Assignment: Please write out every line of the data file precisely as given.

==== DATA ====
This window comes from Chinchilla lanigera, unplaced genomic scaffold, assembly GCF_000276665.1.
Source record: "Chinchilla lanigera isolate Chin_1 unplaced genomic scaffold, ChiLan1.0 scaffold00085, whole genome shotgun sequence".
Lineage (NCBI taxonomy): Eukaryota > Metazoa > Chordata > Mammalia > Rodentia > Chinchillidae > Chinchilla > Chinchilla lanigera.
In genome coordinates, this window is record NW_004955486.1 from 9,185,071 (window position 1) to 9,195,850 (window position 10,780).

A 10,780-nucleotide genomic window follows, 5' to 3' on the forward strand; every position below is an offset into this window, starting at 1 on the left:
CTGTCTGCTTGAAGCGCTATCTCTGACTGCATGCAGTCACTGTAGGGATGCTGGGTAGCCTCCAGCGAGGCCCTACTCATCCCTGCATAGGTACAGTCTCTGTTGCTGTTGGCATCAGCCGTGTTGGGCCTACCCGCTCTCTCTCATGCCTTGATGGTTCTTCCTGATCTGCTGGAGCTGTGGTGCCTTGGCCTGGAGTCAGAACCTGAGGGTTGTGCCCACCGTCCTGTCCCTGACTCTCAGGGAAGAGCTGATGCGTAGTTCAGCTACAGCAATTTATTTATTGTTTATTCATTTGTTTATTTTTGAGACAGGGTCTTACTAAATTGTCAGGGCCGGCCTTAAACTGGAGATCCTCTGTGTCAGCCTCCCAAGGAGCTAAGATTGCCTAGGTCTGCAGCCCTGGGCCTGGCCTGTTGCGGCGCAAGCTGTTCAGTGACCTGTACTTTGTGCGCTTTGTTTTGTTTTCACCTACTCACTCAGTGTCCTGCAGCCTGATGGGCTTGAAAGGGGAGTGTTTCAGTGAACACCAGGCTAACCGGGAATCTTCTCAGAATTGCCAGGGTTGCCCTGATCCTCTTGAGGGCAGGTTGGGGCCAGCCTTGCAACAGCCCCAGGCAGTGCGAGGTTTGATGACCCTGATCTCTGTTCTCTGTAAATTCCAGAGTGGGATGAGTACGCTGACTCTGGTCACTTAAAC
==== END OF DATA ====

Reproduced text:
This window comes from Chinchilla lanigera, unplaced genomic scaffold, assembly GCF_000276665.1.
Source record: "Chinchilla lanigera isolate Chin_1 unplaced genomic scaffold, ChiLan1.0 scaffold00085, whole genome shotgun sequence".
Lineage (NCBI taxonomy): Eukaryota > Metazoa > Chordata > Mammalia > Rodentia > Chinchillidae > Chinchilla > Chinchilla lanigera.
In genome coordinates, this window is record NW_004955486.1 from 9,185,071 (window position 1) to 9,195,850 (window position 10,780).

A 10,780-nucleotide genomic window follows, 5' to 3' on the forward strand; every position below is an offset into this window, starting at 1 on the left:
CTGTCTGCTTGAAGCGCTATCTCTGACTGCATGCAGTCACTGTAGGGATGCTGGGTAGCCTCCAGCGAGGCCCTACTCATCCCTGCATAGGTACAGTCTCTGTTGCTGTTGGCATCAGCCGTGTTGGGCCTACCCGCTCTCTCTCATGCCTTGATGGTTCTTCCTGATCTGCTGGAGCTGTGGTGCCTTGGCCTGGAGTCAGAACCTGAGGGTTGTGCCCACCGTCCTGTCCCTGACTCTCAGGGAAGAGCTGATGCGTAGTTCAGCTACAGCAATTTATTTATTGTTTATTCATTTGTTTATTTTTGAGACAGGGTCTTACTAAATTGTCAGGGCCGGCCTTAAACTGGAGATCCTCTGTGTCAGCCTCCCAAGGAGCTAAGATTGCCTAGGTCTGCAGCCCTGGGCCTGGCCTGTTGCGGCGCAAGCTGTTCAGTGACCTGTACTTTGTGCGCTTTGTTTTGTTTTCACCTACTCACTCAGTGTCCTGCAGCCTGATGGGCTTGAAAGGGGAGTGTTTCAGTGAACACCAGGCTAACCGGGAATCTTCTCAGAATTGCCAGGGTTGCCCTGATCCTCTTGAGGGCAGGTTGGGGCCAGCCTTGCAACAGCCCCAGGCAGTGCGAGGTTTGATGACCCTGATCTCTGTTCTCTGTAAATTCCAGAGTGGGATGAGTACGCTGACTCTGGTCACTTAAAC